A school bus driver and an aide have been fired for dropping off an autistic girl at the wrong address almost three miles away from her home last Thursday.
Maria Alago, mother of the 11-year-old girl, said her daughter was being transported from the New Beginnings School, an institution for special needs students, in Fairfield to her home on Cliff Street. But that’s not what happened on Thursday. A substitute driver and a new bus aide working for Jersey Kids Transportation dropped off her girl, Anex Marie Alago, to a home on 22nd Avenue.
“She should be home at 3:45 p.m. — around that time she gets home,” said Alago. On that day, she figured the bus was running late. Then, at 4:06 p.m., she received a call from Michael Farrelly, principal of the New Beginnings School operated by the Gramon Family of Schools, who asked her if she knew a specific address on 22nd Avenue.
“Yes, it’s around here in Paterson,” she told the principal. He told her Anex was dropped off at that location by mistake, she said.
Farrelly did not respond to a message for his input for this story.
“I was shaken. The first thing that came to mind was calling 911,” said Alago. She told the operator her daughter, who cannot respond or speak due to autism, was dropped off by the bus at a specific address on 22nd Avenue.
The male operator told her to drive to the location and pick up her daughter or call the bus company. She was then told to hold on, but the operator hung up. She then dialed the Transportation Department at the Paterson School District.
Alago said the woman at the district was in disbelief that a child could be dropped off at a wrong home. “She said, let me just contact the driver,” recollected Alago. After she got off the phone, she contacted her landlord and friend, Vivian Rodriguez, who drove from Hackensack to the 22nd Avenue home to return Anex to her mother.
“I couldn’t drive. I was shaken. I’d have had an accident,” said Alago. Her friend picked up the girl from the 22nd Avenue home and brought her to the mother.
“Thank God it had a happy ending. My daughter is safe,” said Alago. “I don’t have to say thank you to the authorities; my daughter is safe because of my friend.” In this case, law enforcement failed to assist her, she said.
Alago said she later called the police headquarters to file a report of the incident. A police unit was dispatched to her home, but the officers would not write up a report, she said. She visited the police department on Saturday and filed a report herself, she said.
Alago shared the situation as it related to the 911 call and police interactions with council members. She said police should have taken a report of the incident.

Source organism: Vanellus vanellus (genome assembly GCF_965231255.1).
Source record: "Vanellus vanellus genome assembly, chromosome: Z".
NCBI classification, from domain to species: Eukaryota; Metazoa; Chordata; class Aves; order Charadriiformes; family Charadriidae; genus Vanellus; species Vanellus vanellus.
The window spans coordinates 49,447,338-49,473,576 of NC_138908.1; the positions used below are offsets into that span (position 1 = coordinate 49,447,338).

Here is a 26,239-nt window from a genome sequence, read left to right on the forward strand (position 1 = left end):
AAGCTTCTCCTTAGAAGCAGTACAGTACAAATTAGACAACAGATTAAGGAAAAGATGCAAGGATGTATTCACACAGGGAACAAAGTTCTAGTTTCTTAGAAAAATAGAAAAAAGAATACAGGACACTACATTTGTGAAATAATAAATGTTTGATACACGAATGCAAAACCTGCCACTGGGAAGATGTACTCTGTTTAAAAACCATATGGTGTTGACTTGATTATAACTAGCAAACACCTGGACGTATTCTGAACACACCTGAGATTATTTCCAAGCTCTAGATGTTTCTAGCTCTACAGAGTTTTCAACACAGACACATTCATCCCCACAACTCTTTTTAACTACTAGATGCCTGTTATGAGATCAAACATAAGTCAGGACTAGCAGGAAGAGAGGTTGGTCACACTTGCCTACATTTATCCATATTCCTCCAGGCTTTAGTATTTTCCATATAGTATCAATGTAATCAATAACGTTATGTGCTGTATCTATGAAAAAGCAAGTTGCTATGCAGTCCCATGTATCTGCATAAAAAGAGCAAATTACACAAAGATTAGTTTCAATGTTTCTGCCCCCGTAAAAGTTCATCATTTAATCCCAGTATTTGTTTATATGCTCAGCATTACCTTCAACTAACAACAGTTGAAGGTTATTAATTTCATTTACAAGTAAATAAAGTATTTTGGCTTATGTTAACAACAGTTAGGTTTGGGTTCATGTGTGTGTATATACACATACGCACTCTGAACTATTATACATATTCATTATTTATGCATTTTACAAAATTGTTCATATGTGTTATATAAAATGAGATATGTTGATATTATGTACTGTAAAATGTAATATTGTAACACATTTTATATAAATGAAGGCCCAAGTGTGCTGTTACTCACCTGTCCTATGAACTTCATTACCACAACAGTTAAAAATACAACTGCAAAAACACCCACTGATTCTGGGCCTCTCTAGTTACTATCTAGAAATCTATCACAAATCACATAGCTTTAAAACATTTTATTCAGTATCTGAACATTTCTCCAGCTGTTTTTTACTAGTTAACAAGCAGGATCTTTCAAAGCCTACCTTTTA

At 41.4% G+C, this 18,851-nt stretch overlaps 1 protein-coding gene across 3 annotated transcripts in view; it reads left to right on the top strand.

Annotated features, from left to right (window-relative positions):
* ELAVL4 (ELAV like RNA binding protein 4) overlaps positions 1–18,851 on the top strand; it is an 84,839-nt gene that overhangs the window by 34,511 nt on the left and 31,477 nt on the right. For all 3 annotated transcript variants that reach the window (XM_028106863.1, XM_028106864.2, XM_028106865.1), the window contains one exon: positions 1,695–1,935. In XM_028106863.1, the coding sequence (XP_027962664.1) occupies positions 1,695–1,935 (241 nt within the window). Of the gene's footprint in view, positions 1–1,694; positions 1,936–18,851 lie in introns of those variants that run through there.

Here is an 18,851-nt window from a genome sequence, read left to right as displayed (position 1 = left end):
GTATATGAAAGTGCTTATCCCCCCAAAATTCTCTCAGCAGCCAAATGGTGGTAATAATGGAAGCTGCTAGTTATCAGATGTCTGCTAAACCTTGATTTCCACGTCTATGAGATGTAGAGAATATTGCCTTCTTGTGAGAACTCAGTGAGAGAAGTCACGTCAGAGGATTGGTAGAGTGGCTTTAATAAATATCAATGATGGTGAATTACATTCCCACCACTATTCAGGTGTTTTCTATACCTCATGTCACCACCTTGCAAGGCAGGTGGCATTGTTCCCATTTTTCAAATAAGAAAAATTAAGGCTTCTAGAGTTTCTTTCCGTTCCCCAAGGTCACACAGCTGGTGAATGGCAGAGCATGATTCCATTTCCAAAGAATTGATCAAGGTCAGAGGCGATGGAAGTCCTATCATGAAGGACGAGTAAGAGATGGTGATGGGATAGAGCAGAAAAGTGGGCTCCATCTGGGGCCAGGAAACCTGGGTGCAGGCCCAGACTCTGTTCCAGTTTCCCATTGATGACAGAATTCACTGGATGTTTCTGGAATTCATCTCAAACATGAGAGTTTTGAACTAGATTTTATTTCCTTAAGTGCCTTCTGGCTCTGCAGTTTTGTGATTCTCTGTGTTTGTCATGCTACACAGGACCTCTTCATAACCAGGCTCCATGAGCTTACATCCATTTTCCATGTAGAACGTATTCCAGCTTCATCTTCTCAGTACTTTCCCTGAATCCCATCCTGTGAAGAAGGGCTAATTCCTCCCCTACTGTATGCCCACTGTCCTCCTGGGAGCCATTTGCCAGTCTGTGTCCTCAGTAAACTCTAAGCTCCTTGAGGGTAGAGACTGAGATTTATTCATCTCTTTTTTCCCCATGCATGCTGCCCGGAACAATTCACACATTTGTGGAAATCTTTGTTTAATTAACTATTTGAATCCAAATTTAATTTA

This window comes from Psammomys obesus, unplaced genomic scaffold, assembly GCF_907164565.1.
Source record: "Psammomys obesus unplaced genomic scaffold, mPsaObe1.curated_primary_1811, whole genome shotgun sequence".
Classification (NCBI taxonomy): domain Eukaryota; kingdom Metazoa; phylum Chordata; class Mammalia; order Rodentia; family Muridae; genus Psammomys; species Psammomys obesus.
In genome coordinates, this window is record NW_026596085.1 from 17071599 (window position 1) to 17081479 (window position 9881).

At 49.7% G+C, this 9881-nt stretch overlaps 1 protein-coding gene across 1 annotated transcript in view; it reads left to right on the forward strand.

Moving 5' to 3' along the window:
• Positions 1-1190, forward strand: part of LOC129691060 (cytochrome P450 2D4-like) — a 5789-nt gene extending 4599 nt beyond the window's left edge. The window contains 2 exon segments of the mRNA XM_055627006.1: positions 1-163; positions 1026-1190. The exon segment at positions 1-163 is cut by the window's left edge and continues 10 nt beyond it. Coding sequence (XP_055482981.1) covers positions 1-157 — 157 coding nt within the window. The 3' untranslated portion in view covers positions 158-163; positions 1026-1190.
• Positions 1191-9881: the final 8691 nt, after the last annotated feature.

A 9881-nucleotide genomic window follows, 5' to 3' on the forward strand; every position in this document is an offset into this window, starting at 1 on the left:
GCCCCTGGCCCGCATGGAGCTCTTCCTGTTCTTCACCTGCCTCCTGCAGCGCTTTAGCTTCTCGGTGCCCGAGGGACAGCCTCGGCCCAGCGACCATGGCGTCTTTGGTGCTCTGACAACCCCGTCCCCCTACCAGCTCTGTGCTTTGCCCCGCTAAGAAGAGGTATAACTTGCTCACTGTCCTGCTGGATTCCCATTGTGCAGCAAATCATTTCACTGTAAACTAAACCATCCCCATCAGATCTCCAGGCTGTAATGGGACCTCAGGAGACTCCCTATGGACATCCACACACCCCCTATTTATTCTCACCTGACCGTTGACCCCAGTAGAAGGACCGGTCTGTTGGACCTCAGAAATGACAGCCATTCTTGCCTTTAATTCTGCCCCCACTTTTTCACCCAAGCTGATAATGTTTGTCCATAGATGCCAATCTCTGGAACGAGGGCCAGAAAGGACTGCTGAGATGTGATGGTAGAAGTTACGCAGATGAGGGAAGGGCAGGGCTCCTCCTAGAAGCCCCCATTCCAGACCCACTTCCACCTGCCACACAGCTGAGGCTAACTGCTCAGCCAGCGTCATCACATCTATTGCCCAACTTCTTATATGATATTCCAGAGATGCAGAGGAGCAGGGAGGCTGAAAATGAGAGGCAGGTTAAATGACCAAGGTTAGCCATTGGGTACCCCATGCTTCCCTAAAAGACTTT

“We cannot overlook this situation. Fortunately, the family that received your child was a very good family,” said Michael Jackson, 1st Ward councilman, who represents the area where the family lives. He urged the administration to review the 911 call to ensure the operator followed proper procedure in this situation.
Alago learned more about the incident after her friend returned with the child. She said the aide took the child to the door of the 22nd Avenue home. An aged man opened the door and she went inside.
“She’s like a one-year old,” said the mother. The girl sat on the coach until the elderly man’s son arrived at the home. The son saw a strange girl on the sofa and tried to inquire. Anex cannot respond or speak due to her disability, said the mother.
The elderly man’s son saw the school’s logo on her backpack and contacted the school. The city’s school district sends students with disabilities like Alago’s daughter to the New Beginnings School.
Anex was dropped off at the 22nd Avenue location because a child from that home attends the same Fairfield school, but on that day that student remained at the school for an after school activity, said the mother.
Jackson, who is the chairman of the public safety committee, said he will arrange a meeting between the mother and police brass.
“I don’t have any facts on it,” said police director Jerry Speziale when told of her experience relating to police. He declined to comment.
“I just want to scream everywhere so this doesn’t happen again,” said the mother. She suggested implementing a photo identification system with student addresses to prevent similar mistakes by bus drivers or aides in the future.
“As our students safety is of utmost importance, we will be looking into adding photo IDs to include address information for children placed at this school,” said Terry Corallo, spokeswoman for the Paterson Public Schools.
Corallo said the district’s transportation department has apologized to the mother and assured her both the driver and the bus aide have been fired for this incident.
A message left at the Jersey Kids Transportation, the bus company involved in the incident, went unanswered on Wednesday.